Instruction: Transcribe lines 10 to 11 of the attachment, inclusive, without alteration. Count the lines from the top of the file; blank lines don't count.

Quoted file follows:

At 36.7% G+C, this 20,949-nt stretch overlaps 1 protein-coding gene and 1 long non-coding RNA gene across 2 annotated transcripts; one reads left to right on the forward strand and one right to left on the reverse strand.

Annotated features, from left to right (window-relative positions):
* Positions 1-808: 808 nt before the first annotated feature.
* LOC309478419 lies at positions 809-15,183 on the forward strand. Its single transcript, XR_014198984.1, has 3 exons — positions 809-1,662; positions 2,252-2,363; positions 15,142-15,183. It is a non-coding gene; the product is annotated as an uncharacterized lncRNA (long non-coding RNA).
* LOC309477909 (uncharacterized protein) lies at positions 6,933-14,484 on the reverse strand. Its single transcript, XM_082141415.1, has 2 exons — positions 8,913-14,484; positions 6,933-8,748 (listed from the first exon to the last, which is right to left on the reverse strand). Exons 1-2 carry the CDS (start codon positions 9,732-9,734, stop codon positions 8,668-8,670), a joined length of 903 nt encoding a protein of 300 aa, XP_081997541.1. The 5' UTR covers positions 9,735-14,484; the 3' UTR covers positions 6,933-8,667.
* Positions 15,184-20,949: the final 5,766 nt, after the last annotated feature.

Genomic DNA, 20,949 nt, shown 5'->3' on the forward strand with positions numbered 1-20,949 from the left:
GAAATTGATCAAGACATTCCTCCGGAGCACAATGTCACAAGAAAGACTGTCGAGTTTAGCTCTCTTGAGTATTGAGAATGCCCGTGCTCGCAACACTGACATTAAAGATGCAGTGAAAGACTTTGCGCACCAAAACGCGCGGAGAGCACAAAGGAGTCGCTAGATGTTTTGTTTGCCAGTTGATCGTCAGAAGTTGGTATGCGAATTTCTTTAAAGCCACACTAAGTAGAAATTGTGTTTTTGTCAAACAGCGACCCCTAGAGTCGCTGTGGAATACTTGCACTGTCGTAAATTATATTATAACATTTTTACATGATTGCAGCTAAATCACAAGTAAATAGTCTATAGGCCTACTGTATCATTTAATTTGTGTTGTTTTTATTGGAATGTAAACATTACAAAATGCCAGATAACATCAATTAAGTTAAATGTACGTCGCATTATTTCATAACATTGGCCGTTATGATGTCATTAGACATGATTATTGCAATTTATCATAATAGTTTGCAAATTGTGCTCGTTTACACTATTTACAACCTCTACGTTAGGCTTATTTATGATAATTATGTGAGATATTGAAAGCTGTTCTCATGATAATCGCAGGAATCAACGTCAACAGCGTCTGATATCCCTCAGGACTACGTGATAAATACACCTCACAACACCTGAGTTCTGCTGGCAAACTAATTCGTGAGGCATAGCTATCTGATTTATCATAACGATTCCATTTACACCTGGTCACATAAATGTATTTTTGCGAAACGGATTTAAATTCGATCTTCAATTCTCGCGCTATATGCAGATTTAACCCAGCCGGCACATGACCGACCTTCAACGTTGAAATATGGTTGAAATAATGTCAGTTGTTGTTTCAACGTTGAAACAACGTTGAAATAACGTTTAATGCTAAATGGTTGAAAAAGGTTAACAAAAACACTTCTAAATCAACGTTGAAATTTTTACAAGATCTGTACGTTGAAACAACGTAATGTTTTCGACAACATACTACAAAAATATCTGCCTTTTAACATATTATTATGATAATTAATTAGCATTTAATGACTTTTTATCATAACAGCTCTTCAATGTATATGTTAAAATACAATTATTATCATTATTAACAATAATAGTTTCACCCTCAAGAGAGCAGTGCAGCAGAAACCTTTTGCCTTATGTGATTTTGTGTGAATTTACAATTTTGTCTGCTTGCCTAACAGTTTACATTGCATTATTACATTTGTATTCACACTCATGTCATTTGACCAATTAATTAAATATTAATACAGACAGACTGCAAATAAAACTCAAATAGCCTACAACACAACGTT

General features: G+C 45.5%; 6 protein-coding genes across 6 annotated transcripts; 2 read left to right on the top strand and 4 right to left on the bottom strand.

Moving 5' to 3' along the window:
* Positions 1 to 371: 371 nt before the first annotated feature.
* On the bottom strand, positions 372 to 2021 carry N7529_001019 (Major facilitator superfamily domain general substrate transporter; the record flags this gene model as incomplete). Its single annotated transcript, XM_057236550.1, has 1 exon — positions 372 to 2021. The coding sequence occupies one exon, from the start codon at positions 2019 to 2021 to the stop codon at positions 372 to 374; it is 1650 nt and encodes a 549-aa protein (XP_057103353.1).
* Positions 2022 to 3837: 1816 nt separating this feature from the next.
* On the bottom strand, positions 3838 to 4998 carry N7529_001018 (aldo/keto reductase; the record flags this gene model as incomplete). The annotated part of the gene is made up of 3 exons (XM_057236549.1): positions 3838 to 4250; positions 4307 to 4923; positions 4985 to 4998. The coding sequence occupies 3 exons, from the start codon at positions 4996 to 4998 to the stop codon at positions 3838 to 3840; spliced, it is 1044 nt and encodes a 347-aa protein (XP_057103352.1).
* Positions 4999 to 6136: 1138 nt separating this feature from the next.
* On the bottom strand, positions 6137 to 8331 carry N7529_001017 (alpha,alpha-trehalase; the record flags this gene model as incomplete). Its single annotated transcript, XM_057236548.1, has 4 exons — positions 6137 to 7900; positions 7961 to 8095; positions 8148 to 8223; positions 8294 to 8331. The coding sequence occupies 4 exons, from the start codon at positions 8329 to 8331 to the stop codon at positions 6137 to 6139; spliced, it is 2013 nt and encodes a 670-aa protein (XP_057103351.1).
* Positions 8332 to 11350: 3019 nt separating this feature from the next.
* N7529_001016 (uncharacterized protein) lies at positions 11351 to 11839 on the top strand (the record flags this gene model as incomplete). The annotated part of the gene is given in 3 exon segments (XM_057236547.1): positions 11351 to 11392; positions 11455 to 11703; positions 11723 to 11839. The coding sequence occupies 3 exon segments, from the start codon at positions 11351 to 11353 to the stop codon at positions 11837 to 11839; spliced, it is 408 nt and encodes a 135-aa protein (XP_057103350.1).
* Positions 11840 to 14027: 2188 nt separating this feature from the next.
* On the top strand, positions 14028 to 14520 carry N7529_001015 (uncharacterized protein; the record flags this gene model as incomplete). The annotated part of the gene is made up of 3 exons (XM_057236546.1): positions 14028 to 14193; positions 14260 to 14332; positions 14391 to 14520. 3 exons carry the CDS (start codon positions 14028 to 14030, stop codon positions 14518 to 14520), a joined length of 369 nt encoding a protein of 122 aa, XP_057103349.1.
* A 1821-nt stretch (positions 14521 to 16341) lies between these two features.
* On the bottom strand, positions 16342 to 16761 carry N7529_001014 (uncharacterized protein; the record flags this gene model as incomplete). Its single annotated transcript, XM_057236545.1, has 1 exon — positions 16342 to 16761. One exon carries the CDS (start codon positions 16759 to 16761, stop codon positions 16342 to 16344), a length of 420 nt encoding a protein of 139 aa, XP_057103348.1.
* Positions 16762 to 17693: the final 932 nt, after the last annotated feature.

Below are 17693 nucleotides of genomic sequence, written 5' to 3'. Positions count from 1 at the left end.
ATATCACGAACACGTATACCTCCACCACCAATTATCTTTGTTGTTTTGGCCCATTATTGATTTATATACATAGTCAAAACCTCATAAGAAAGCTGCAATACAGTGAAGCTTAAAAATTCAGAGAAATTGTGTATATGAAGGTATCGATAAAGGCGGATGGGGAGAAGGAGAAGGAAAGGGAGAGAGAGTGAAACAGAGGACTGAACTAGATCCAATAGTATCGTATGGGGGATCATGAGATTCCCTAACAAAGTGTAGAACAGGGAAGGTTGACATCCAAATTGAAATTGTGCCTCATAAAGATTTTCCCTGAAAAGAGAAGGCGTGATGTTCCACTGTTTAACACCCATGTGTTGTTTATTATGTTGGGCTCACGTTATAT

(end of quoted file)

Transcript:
Moving 5' to 3' along the window:
* Positions 1 to 371: 371 nt before the first annotated feature.